Who will receive your assets if something happens to you? Your beneficiaries are the people you’ve said will receive your assets. Retirement accounts, bank accounts, life insurance policies, wills, trusts and other accounts all provide an opportunity to name your beneficiary. A will or trust may make your intentions clear as to what is to be done with your assets such as property, but other accounts such as pension plans, insurance policies, or forms of retirement income need also need a clear beneficiary. As a result, a person who does not keep track of these policies thay may have been established years earlier may need to rethink their beneficiaries or their wishes may not be met and their estate could incur unplanned expenses and take additional time to resolve.
Private Wealth Strategist Cindy Campbell says some beneficiary decisions need a second look and now is the time to rethink your beneficiaries:
1. Leaving It Blank
If you leave the beneficiary spot blank, you are forcing your account to go into costly and time-consuming probate.
2. Naming Your Estate Your Beneficiary
If you do not name a specific person or charity as your beneficiary, you are forcing your estate to go through court-ordered probate.
3. Life Changes
Review your account beneficiaries every 3-5 years. Marriage, death divorce and other life changes are a good time to review your beneficiaries.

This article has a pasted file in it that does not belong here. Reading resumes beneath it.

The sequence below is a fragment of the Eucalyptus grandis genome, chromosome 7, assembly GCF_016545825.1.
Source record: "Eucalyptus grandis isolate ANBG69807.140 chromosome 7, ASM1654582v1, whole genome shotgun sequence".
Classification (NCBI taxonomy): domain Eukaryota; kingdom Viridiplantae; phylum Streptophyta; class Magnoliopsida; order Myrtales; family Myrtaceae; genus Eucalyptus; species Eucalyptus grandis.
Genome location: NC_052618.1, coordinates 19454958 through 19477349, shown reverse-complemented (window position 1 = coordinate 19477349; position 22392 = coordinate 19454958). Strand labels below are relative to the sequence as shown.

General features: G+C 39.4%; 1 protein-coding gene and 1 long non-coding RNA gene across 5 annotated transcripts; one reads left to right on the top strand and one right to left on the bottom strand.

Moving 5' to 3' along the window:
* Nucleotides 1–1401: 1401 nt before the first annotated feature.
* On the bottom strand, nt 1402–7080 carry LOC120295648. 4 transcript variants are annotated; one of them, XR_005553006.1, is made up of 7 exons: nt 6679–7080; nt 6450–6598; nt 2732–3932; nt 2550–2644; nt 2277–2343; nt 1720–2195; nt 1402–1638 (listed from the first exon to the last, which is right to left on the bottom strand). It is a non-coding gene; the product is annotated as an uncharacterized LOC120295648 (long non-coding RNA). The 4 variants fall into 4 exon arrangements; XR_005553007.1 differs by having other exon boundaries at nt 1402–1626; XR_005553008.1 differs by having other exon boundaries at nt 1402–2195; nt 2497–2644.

4. Individual With Special Needs
You don’t want a beneficiary with special needs who received government benefits to become disqualified for those benefits due to an inheritance.
5. A Minor
Certain states disallow minors from a direct inheritance. The funds will need to be held in an account for their benefit. If a minor beneficiary comes of age, the child may inherit assets the grandparent wanted to be withheld until they are older.
6. Addiction Issues
A beneficiary with addiction issues may need to have their funds managed by a 3rd party for their benefit.
7. International Beneficiaries
If your beneficiary lives in another country, you need to be sure they are eligible to inherit both in the United States and their home country. You also need to consider the impact of taxes in both countries.
If it’s been more than 5 years since you last did a thorough review of your account beneficiaries, or if you’ve had significant life changes, now is the time to rethink your beneficiaries.
Beneficiary designations make the process of transferring assets after death faster and easier for everyone involved, and making a mistake can cause annoying and expensive problems that an attorney might not be able to fix. Avoid issues with your beneficiary designations by contacting Estate & Probate Legal Group in Lombard Illinois today.